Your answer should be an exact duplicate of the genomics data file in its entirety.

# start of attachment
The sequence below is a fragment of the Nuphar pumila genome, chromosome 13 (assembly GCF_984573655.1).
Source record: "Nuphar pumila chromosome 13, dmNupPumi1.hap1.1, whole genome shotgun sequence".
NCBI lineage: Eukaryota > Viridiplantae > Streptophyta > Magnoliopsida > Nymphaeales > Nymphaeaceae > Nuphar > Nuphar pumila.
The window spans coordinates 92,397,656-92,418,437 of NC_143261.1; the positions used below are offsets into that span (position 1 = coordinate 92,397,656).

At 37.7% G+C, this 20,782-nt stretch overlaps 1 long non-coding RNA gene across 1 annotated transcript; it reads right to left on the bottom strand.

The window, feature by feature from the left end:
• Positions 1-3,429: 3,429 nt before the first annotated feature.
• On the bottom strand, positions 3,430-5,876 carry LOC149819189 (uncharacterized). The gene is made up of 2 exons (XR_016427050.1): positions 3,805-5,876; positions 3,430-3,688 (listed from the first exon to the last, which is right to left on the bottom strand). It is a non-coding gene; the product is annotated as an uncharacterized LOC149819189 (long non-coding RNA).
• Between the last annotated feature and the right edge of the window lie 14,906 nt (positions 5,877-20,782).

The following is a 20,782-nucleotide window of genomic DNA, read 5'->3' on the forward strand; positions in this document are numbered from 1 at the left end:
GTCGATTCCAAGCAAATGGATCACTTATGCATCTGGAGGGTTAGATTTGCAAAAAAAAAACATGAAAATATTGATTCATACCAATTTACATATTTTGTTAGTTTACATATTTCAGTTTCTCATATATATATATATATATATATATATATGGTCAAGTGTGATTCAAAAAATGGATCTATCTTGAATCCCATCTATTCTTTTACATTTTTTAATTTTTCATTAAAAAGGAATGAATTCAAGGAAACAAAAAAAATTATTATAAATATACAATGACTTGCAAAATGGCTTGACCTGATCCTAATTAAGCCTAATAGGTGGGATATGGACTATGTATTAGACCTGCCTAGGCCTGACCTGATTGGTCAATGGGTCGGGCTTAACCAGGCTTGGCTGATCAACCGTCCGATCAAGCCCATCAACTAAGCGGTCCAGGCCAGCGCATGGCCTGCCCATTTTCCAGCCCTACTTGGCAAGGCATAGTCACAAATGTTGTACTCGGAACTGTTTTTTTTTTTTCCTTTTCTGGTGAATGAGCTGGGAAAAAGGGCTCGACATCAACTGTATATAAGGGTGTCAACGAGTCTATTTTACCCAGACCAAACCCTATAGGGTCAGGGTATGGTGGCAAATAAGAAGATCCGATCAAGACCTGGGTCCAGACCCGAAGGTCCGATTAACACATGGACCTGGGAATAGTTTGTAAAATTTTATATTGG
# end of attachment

The sequence below is a fragment of the Nuphar pumila genome, chromosome 13 (assembly GCF_984573655.1).
Source record: "Nuphar pumila chromosome 13, dmNupPumi1.hap1.1, whole genome shotgun sequence".
NCBI lineage: Eukaryota > Viridiplantae > Streptophyta > Magnoliopsida > Nymphaeales > Nymphaeaceae > Nuphar > Nuphar pumila.
The window spans coordinates 92,397,656-92,418,437 of NC_143261.1; the positions used below are offsets into that span (position 1 = coordinate 92,397,656).

At 37.7% G+C, this 20,782-nt stretch overlaps 1 long non-coding RNA gene across 1 annotated transcript; it reads right to left on the bottom strand.

The window, feature by feature from the left end:
• Positions 1-3,429: 3,429 nt before the first annotated feature.
• On the bottom strand, positions 3,430-5,876 carry LOC149819189 (uncharacterized). The gene is made up of 2 exons (XR_016427050.1): positions 3,805-5,876; positions 3,430-3,688 (listed from the first exon to the last, which is right to left on the bottom strand). It is a non-coding gene; the product is annotated as an uncharacterized LOC149819189 (long non-coding RNA).
• Between the last annotated feature and the right edge of the window lie 14,906 nt (positions 5,877-20,782).

The following is a 20,782-nucleotide window of genomic DNA, read 5'->3' on the forward strand; positions in this document are numbered from 1 at the left end:
GTCGATTCCAAGCAAATGGATCACTTATGCATCTGGAGGGTTAGATTTGCAAAAAAAAAACATGAAAATATTGATTCATACCAATTTACATATTTTGTTAGTTTACATATTTCAGTTTCTCATATATATATATATATATATATATATATGGTCAAGTGTGATTCAAAAAATGGATCTATCTTGAATCCCATCTATTCTTTTACATTTTTTAATTTTTCATTAAAAAGGAATGAATTCAAGGAAACAAAAAAAATTATTATAAATATACAATGACTTGCAAAATGGCTTGACCTGATCCTAATTAAGCCTAATAGGTGGGATATGGACTATGTATTAGACCTGCCTAGGCCTGACCTGATTGGTCAATGGGTCGGGCTTAACCAGGCTTGGCTGATCAACCGTCCGATCAAGCCCATCAACTAAGCGGTCCAGGCCAGCGCATGGCCTGCCCATTTTCCAGCCCTACTTGGCAAGGCATAGTCACAAATGTTGTACTCGGAACTGTTTTTTTTTTTTCCTTTTCTGGTGAATGAGCTGGGAAAAAGGGCTCGACATCAACTGTATATAAGGGTGTCAACGAGTCTATTTTACCCAGACCAAACCCTATAGGGTCAGGGTATGGTGGCAAATAAGAAGATCCGATCAAGACCTGGGTCCAGACCCGAAGGTCCGATTAACACATGGACCTGGGAATAGTTTGTAAAATTTTATATTGG